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Tourism Crisis Stakeholders to Chalk Out Action Plan


05 January 2016

Rajesh Abraha, Kochi: With the difference of opinion between the Tourism Ministry and players in the tourism industry over the state of affairs in the sector intensifies, all the major stakeholders will be meeting in Thiruvananthapuram on Tuesday to chalk out an action plan to resolve the issues.

While the government is painting a rosy picture of the State’s tourism sector, players in the sector say they have been badly hit by the unfriendly government policies, including the liquor policy that ‘killed’ not only the MICE (meetings, incentives, conferences, exhibitions) segment but also the internationally acclaimed ‘Kerala Brand of Tourism’.

“All the aspects, including suggestions put forth and concerns raised by the industry, will be discussed at the meeting,” said Kerala Tourism Secretary G Kamala Vardhana Rao. According to him, the meeting will also discuss formation of an action plan to ‘energise’ the sector in 2016. Abraham George, CMD of leading tour operator Intersight Tours and Travels, who is also president of the Kerala Travel Mart (KTM), said players in the tourism sector would raise all the issues in the sector, and put forth a suggestion to create ‘special tourism zones’ that are insulated from the liquor policy. “The government can issue special licence for resorts and hotels in these zones,” said George.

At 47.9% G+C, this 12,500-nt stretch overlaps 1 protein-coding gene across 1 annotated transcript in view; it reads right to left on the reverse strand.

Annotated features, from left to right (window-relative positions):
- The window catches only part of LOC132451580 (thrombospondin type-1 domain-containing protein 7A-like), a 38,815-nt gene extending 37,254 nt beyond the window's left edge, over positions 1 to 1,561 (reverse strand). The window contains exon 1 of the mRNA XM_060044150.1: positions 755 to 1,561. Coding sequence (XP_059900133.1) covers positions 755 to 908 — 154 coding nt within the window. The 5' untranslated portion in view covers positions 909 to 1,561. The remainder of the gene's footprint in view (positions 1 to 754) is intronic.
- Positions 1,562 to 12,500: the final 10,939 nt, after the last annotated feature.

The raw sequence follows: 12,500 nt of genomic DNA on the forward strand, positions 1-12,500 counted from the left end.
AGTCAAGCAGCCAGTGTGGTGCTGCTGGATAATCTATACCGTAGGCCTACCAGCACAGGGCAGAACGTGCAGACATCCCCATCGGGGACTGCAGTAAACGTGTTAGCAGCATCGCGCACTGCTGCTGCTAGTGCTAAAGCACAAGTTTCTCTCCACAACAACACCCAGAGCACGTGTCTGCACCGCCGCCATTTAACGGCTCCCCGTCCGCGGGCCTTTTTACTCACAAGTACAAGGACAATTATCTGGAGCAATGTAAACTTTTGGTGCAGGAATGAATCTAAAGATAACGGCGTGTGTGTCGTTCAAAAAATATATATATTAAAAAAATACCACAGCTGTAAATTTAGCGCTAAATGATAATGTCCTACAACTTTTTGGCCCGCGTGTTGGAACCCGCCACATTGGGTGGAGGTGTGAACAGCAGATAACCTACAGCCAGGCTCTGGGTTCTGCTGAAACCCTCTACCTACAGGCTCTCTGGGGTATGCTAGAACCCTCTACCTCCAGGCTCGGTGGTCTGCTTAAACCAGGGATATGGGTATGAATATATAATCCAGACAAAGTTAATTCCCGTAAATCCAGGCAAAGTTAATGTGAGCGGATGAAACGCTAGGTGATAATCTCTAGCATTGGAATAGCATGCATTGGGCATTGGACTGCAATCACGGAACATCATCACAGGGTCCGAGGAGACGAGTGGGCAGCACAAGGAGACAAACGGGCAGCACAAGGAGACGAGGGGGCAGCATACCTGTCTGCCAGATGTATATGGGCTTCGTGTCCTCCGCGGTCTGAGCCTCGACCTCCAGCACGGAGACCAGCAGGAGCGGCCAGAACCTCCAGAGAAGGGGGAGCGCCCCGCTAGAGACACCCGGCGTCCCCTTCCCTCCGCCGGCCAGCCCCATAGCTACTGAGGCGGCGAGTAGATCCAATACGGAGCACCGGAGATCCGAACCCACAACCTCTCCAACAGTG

ATE Group chairman E M Najeeb said though the industry has been reeling under the slowdown, the government is still in denial mode. “We plan to raise the issue with the government on Tuesday,” he said.

“The government can give special concessions to companies/hotels that pay luxury tax or generate foreign exchange earnings so that only genuine tourism players are benefited from the schemes,” said George.

Jose Dominic of CGH Earth said Kerala had already ceased to be a MICE destination as the segment is facing more and more impediments.

The liquor policy which says ‘only five star’ is a slap on the face of the ‘Kerala model’, disfranchising the unique and successful model that puts a premium on ‘Keralathinte Thanima’, which helped the State win the prestigious Ulysses Award for Responsible Tourism. “All hotels will now be forced to become ‘five Star.’ This, coupled with the lengthening queues at the government-monopoly liquor outlets and the 10-pm bar-closure, will slowly and surely destroy Kerala’s most successful industry - tourism,” he added.